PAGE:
Top

Heal the Bay Blog

Category: California Bag Ban

“We cannot recycle our way out of our plastics problem. The only way is to eliminate its use in the first place.”  – L.A. City Councilmember Paul Krekorian.

The City of Los Angeles has long been a leader on environmental issues. The city’s plastic bag ban took effect in 2014, following years of advocacy by Heal the Bay’s science and policy team. Thanks to that effort, momentum built for a statewide ban in 2016.

Since then, we have seen a marked reduction of single-use plastic bags in the state – some 70% reduction in bag litter, according to Californians Against Waste.

This week, the L.A. City Council made more progress toward moving forward on two new and critical goals to help reduce waste locally.

First, the Council voted unanimously Tuesday to craft a plastic straws ordinance that takes the statewide ‘single-use plastic straws on request’ policy even further. The new measure would require customers to explicitly ask for a plastic straw at all food and beverage facilities in the City of L.A., with a goal of phasing out single-use plastic straws by 2021.

Heal the Bay volunteers have removed more than 2.5 million pounds of trash from L.A County beaches, rivers and neighborhoods. Most of this trash consists of plastic, polystyrene and single-use items. Since 2000, Heal the Bay volunteers have picked up more than 126,000 straws and stirrers — these materials pose serious risks to our environment and local wildlife.

It’s becoming clear that we cannot continue to look at this plastic waste problem item-by-item; we must address it comprehensively. The negative impacts of single-use plastics on our oceans are well known. If we do not change our practices, there will be more plastic than fish in the world’s oceans by 2050 (by weight), according to a recent study.

Only a few hours after the full Council voted to move forward with drafting the Plastic Straws-On-Request Ordinance with hopes of implementing it by Earth Day 2019, its Energy, Climate Change and Environmental Justices subcommittee also voted unanimously to propose an even more comprehensive zero-waste initiative to address ALL single-use plastic waste.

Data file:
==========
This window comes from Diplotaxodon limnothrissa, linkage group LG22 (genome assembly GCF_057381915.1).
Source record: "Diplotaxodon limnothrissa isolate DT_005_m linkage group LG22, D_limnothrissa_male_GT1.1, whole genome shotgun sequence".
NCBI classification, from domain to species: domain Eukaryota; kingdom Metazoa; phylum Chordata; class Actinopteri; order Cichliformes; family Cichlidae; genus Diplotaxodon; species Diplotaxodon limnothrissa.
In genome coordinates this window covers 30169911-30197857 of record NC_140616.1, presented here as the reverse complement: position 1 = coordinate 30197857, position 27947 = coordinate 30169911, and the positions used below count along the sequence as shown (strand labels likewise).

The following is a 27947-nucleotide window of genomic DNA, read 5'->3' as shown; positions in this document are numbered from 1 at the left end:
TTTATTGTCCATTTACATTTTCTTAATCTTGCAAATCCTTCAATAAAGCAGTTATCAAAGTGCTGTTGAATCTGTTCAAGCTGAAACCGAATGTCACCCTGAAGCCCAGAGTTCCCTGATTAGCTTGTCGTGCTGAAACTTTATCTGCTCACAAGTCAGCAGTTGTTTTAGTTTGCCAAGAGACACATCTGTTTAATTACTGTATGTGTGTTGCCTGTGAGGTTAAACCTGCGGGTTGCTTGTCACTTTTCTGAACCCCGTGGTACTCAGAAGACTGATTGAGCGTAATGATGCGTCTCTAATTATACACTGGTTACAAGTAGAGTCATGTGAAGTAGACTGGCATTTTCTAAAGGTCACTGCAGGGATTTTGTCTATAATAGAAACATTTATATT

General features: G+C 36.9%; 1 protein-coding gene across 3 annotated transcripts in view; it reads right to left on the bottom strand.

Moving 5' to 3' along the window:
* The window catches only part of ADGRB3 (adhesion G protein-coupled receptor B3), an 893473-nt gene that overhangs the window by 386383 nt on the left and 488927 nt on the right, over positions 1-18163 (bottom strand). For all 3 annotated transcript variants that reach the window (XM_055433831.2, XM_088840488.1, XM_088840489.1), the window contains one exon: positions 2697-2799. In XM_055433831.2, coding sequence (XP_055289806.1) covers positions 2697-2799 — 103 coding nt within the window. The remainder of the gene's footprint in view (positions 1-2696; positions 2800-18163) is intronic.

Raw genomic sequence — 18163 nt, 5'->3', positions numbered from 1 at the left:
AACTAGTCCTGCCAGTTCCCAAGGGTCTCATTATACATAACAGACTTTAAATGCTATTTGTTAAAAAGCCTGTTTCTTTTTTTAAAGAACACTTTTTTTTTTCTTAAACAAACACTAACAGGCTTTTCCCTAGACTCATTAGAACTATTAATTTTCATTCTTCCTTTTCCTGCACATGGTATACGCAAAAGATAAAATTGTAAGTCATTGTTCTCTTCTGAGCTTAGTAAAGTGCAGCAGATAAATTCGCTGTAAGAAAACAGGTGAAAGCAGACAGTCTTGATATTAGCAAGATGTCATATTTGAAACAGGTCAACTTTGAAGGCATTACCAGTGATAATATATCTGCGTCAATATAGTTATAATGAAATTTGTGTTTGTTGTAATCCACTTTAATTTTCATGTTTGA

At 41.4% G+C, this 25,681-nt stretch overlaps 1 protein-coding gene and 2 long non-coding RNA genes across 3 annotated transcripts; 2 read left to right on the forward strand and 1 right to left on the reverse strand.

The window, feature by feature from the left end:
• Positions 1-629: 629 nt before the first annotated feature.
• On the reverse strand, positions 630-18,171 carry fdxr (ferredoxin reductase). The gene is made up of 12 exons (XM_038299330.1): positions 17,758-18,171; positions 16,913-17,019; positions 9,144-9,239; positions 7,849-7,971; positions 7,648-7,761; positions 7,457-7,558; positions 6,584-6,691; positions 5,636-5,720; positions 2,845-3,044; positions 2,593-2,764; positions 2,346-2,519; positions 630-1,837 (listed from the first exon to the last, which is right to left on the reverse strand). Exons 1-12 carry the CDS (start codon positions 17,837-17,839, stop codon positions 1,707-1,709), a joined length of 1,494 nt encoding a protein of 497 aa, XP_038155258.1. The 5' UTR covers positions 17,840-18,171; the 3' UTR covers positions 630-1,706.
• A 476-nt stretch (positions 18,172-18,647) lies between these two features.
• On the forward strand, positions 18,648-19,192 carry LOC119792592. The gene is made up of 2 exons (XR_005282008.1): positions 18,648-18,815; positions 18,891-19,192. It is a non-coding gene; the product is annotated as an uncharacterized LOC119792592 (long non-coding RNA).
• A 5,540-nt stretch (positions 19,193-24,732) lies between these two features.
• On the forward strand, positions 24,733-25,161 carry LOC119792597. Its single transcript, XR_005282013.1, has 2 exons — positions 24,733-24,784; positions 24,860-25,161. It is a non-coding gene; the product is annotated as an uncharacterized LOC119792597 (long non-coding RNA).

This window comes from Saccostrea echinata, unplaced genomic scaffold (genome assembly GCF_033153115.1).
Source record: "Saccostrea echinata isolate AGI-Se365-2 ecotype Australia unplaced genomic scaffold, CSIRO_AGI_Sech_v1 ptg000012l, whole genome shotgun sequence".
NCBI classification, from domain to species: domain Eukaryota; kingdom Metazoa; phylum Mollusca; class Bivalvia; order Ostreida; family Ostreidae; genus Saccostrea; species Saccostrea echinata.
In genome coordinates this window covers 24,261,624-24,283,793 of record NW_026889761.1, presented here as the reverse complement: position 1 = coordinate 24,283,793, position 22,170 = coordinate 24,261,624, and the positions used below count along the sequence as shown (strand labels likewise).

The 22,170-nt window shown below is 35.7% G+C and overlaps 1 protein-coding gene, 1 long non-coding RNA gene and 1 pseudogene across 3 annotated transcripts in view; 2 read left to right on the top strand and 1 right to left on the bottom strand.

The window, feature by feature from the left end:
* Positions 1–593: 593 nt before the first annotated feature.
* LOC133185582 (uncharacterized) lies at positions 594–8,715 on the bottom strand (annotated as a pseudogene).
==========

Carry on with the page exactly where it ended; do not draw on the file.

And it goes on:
The zero-waste initiative instructs the Bureau of Sanitation to analyze the feasibility of pursuing alternative approaches to waste reduction (besides recycling). Examples include measures adopted by the EU (25% reduction in plastics production by 2030) and those in Berkeley (ban all single-use foodware used by restaurants and other food establishments).

The Bureau of Sanitation will report back to the Council within 60 days with a report on its findings and recommendations for further action.

Heal the Bay is heartened to see the city taking a firm stance on the critical issue of plastic pollution. As demonstrated by the plastic bag ban, the changes that we make here in L.A. can have far reaching impacts beyond our borders.

We have the opportunity to stand by California cities like Berkeley and Santa Monica, which have pursued aggressive plastic reduction efforts. Beyond curbing waste in our home, the measure would serve as a strong example for the almost 50 million tourists who visit L.A. each year.

When L.A. makes noise, the rest of the world listens.



Reusable bags at Walmart, courtesy of Zbigniew Bzdak / Chicago Tribune

Dec. 8, 2016 — Way back in the old days (before Nov. 8, that is) your trip to a grocery store in California frequently ended with two options: paper or plastic. Since then, voters across the state passed Proposition 67, and California became the first state in the nation to ban single-use plastic bags. Now you are faced with two new options at the grocery store: paper or reusable.

But wait … why does it look like grocery stores are still offering plastic bags? And why are you getting charged for taking bags? What does this new era of grocery shopping mean?